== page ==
Children learn how to clothe themselves, brush their teeth, and clean up after themselves once routines are established. (Hello, independence!)

If you’re ready to create (or redo) a routine that works for your family, consider these things: 

Times that naturally lend themselves to routines.

There are specific times in the day that make having a routine more manageable. Routines around bedtime, storytime, playtime, dinner, or the mornings are a great place to start. Make it as simple as possible, with only a few steps. 

Things you can remove from your routine.

In creating the routine that works best, take a look at what you may need to remove from your schedule. When you write down your activities in order of importance, it will help you decide what no longer fits your plan.

It’s a work in progress.

Your routine may be ever-changing because your children continue to change and grow. The routine you create may work for a while but be open to tweaking it when you need to.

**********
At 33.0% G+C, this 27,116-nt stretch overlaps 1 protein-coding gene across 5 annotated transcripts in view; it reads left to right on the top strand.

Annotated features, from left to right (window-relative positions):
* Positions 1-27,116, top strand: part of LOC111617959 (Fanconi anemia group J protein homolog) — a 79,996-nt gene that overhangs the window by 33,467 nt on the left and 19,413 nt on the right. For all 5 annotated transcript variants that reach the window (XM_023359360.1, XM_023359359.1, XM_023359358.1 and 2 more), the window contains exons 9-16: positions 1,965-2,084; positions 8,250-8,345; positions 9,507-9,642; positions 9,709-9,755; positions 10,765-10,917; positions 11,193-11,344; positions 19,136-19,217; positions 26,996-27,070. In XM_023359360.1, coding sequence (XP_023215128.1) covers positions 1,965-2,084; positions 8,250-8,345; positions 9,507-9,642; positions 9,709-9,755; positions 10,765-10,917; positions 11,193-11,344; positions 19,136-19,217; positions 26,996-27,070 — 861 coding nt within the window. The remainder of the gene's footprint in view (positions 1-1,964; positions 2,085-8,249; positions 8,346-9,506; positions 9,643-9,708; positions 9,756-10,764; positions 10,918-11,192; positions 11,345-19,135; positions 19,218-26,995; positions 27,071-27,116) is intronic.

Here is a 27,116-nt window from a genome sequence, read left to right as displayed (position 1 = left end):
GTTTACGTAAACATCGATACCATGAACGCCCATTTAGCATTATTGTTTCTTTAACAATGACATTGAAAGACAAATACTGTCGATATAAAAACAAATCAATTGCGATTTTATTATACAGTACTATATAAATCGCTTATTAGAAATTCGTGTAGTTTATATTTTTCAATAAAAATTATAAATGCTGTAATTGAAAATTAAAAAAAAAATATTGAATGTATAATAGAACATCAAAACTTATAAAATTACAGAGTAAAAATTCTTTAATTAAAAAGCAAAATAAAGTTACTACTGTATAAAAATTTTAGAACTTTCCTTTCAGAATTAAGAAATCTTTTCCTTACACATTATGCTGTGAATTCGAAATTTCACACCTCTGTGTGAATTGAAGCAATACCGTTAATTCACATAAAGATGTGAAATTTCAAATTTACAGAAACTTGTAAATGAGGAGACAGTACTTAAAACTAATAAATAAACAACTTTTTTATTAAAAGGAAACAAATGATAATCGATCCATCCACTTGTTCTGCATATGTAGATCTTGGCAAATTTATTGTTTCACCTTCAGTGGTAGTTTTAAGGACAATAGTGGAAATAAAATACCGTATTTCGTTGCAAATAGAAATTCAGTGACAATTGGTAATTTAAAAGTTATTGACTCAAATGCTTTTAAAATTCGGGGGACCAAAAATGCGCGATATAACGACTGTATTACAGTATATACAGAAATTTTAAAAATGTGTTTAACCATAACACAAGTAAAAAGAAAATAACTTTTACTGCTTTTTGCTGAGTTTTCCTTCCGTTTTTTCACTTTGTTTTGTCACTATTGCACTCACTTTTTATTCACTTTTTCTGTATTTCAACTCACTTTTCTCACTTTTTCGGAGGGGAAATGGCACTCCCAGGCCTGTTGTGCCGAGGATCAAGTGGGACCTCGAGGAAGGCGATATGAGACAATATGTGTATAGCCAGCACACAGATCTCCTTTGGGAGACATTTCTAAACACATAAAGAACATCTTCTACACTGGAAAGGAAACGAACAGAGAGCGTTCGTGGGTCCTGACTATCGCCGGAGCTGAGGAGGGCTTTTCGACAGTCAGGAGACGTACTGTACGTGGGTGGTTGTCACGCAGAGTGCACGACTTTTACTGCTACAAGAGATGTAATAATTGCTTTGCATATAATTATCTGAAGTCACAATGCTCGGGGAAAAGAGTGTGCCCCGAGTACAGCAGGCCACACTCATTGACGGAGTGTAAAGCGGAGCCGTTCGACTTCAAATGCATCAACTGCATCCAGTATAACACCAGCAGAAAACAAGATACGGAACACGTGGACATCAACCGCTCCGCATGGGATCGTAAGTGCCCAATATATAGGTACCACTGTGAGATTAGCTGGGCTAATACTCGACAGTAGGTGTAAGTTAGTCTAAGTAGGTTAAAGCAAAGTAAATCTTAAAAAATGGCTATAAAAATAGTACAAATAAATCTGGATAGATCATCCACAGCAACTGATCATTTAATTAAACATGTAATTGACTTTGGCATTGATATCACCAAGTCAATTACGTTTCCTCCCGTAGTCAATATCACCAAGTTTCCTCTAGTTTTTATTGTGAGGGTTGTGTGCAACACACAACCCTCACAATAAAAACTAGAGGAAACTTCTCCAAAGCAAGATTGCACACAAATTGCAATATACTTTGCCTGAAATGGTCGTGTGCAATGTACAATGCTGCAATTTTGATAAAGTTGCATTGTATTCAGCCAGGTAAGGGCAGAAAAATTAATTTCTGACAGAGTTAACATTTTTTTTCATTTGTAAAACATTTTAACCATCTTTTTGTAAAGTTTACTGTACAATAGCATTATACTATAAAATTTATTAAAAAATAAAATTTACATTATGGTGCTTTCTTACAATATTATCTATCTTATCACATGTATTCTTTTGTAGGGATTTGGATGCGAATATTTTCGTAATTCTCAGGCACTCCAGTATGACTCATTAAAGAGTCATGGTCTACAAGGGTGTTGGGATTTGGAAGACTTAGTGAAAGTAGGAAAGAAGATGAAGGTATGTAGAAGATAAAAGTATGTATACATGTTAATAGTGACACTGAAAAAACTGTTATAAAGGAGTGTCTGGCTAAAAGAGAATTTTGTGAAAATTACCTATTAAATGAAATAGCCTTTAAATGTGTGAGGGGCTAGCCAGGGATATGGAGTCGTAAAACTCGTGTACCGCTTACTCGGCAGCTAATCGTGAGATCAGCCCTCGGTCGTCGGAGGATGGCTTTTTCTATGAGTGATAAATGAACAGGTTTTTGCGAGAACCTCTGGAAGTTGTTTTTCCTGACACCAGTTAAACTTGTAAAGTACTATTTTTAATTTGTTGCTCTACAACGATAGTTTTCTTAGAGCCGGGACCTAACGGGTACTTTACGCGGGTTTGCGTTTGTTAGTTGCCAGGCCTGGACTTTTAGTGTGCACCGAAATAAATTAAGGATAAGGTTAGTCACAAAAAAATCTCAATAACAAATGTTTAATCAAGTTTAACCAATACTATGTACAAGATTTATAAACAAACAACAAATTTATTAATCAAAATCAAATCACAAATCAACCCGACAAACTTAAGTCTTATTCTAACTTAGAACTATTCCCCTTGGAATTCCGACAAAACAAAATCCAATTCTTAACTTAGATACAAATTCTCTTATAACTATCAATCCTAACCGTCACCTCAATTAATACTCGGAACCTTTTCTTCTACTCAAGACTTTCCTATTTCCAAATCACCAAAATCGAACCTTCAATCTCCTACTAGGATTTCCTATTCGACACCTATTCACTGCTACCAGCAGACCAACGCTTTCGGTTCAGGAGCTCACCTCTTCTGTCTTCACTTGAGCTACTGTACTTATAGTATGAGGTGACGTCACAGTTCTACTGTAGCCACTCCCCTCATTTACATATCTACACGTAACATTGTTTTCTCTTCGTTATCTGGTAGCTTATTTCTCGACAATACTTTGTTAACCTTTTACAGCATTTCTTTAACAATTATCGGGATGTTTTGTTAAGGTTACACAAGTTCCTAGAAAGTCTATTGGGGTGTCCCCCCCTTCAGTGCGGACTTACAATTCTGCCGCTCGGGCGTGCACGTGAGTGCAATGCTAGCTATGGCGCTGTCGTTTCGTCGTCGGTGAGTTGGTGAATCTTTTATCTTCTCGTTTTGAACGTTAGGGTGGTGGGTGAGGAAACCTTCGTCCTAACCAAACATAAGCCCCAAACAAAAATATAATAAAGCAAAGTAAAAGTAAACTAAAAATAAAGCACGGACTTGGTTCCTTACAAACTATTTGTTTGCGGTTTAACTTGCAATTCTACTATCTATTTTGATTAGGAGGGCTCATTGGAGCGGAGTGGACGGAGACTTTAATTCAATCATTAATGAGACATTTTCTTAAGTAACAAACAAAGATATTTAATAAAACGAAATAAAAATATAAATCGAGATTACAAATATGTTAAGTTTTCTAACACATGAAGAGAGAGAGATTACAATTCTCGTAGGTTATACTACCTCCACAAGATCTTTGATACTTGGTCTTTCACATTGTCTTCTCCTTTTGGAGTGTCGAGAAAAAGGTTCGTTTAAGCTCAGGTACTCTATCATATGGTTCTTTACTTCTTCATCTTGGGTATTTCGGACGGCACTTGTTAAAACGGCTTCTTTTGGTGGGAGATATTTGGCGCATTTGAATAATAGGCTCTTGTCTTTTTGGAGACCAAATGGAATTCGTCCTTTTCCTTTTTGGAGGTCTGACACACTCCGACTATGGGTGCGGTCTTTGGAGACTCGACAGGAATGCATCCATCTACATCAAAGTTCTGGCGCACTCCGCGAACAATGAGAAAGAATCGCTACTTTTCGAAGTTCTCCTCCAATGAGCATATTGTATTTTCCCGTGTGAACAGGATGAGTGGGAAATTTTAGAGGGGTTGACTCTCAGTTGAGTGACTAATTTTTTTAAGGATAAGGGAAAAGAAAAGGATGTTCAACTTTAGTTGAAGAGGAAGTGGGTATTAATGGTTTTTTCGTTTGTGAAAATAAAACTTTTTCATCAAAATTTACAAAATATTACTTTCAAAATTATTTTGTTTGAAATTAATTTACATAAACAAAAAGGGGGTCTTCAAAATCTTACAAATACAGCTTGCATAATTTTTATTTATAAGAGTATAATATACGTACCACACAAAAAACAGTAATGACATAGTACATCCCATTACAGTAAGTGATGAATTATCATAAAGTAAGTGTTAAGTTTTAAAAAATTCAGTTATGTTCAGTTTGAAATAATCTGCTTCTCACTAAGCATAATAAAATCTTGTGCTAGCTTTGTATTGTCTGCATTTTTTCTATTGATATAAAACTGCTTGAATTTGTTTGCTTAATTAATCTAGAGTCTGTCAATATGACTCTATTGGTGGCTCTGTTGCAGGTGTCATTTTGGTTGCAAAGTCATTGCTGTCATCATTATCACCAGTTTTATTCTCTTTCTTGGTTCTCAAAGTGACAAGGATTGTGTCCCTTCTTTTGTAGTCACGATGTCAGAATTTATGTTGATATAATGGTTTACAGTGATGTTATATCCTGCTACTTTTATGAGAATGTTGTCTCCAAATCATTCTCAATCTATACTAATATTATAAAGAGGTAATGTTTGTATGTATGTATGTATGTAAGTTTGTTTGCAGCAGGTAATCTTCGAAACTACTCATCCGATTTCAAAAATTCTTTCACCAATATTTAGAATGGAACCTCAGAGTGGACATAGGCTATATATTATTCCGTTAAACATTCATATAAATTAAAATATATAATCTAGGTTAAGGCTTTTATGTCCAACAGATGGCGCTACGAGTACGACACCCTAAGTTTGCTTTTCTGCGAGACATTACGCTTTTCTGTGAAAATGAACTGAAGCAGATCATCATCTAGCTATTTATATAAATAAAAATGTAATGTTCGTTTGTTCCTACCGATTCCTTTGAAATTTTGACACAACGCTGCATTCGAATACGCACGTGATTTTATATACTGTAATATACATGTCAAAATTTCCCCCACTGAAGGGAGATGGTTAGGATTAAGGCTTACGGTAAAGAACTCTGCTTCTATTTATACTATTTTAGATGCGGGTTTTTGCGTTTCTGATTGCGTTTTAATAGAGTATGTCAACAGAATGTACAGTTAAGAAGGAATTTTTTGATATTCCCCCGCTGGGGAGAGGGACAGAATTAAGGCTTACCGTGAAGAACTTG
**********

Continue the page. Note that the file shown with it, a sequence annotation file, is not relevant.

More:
Having a routine doesn’t mean you need to fill all the time slots or that you’ll be the most organized family on the block. The intent is to provide a framework that allows your family to be healthy and happy, and to prioritize what you value. You may love quality family time, reading, or play. If so, build those things into your routine. But remember that your plans don’t have to be written in stone and followed like the law; routines are meant to serve you — not the other way around. 

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Adults are working from home. Students are learning from home. We’re Zooming and following IG stories to keep up with our friends and family. We have become more reliant on technology to earn a living, get an education, and stay connected to loved ones than ever before. 

Even in the midst of our dependence on WiFi, apps, smartphones, and social media, we look around at our family from time to time and say, “We’re texting each other from the next room. If we don’t get control of all this screen time, our family isn’t going to know each other.”